Nurse Pauline Cafferkey was admitted to a hospital in Glasgow, Scotland
, on October 6 due to what UK health officials called "an unusual late complication" of her Ebola infection.
She was transferred to a high-level isolation unit at London's Royal Free Hospital as her condition worsened.
Dr. Michael Jacobs, a specialist on infectious diseases at the hospital, told reporters Wednesday that Cafferkey had not suffered a relapse.
"To be very clear about this, she hasn't been reinfected with Ebola virus," Jacobs said. "This is the original Ebola virus that she had many months ago which has been inside the brain, replicating at a very low level probably, and which has now re-emerged to cause this clinical illness of meningitis."
Jacobs added that doctors were treating Cafferkey with an experimental anti-viral treatment. He said doctors had discussed its use with her and that the balance of risks favored this treatment.
"We've gone through in great detail with her what we do know about the drug and what we don't know about the drug. ... This is highly experimental treatment and we don't know yet whether it's of benefit to her."
He said Cafferkey's condition had significantly improved since she was declared critically ill last week, but that she was still in the isolation unit.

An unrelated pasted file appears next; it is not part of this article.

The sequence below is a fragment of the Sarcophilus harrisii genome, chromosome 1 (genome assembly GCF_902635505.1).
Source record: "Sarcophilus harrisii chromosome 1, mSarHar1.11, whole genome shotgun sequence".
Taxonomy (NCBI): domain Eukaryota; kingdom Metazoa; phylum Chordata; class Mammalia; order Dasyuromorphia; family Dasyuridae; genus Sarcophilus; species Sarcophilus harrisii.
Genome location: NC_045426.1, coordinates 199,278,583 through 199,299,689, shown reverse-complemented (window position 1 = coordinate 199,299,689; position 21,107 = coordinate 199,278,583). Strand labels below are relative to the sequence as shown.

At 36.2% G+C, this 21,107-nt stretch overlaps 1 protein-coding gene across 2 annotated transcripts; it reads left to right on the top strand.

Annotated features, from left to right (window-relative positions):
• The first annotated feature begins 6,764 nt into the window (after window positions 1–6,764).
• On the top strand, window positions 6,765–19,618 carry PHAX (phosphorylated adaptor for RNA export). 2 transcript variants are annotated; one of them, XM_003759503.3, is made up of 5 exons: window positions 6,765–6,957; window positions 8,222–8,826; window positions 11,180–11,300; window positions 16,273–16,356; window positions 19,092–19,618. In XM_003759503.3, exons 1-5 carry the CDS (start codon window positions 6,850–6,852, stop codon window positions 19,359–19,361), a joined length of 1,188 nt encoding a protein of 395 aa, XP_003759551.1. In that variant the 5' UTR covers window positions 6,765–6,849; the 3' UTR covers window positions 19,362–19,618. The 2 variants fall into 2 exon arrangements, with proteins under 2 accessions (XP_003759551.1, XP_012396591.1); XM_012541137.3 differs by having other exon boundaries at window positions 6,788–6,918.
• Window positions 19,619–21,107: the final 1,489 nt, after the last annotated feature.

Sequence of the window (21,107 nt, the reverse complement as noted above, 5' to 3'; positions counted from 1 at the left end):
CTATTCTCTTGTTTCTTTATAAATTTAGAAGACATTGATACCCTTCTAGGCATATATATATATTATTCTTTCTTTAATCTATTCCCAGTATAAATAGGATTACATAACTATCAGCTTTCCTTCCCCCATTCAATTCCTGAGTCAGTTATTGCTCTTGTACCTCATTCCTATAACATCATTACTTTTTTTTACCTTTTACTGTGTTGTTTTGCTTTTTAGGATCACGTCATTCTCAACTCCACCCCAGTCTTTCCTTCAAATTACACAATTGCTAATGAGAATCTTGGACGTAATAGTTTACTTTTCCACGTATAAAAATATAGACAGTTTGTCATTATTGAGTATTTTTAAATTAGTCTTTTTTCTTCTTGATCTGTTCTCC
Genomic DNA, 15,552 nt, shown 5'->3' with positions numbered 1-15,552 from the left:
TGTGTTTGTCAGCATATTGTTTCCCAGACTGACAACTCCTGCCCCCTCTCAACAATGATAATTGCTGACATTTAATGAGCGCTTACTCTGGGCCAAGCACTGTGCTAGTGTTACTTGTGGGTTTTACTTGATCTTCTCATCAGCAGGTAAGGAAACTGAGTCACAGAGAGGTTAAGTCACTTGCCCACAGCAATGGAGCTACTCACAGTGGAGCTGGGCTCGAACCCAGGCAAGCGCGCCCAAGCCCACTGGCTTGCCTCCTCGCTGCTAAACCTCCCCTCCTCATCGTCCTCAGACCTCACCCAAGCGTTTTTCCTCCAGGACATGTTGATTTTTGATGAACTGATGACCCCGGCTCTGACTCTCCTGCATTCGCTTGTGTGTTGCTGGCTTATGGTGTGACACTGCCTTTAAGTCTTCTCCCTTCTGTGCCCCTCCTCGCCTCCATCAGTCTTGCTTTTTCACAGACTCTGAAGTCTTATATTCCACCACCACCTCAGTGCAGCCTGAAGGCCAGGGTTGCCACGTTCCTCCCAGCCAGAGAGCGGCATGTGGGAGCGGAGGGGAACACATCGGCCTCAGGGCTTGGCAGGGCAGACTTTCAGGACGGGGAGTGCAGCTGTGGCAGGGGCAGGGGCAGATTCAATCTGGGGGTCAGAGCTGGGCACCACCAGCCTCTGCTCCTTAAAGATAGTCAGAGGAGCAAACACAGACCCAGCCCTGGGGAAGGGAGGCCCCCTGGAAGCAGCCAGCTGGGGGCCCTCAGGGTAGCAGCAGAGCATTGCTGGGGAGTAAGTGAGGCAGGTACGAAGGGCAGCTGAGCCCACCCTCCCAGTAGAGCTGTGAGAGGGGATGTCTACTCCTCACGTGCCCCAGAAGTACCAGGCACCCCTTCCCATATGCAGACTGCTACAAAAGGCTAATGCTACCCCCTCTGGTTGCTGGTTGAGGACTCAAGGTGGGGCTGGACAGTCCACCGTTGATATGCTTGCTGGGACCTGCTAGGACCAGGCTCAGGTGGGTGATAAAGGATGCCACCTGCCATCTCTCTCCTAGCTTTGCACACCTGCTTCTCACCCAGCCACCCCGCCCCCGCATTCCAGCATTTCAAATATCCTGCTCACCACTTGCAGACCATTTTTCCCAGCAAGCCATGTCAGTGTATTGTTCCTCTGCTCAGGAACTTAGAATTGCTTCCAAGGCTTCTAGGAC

"This infection is completely different. We can't say that the risk of infection is zero and this is why we are still taking precautions," he said. "She uses her iPad and eats a little."
Jacobs said doctors were very hopeful Cafferkey would make a full recovery from her illness.
More than 11,000 deaths
Cafferkey was first discharged from the Royal Free Hospital in January, having apparently overcome the virus.
The public health nurse contracted Ebola, which has killed more than 11,000 people internationally, while working as part of a 30-person team deployed by the UK government to work to contain the outbreak in Sierra Leone. She was diagnosed with Ebola shortly after returning to the UK.
A preliminary study released by the World Health Organization
this month found that the disappearance of Ebola symptoms does not mean the virus is gone.
Researchers found that Ebola can still be found in the semen of survivors for at least nine months after the onset of symptoms.
Meantime, a U.S. Ebola survivor was found to have traces of the virus in his eye
months after doctors had declared him Ebola-free.
Despite the presence of the virus, samples from tears and the outer eye membrane tested negative, which meant the patient was not at risk of spreading the disease during casual contact, the Atlanta hospital that had treated him said at the time.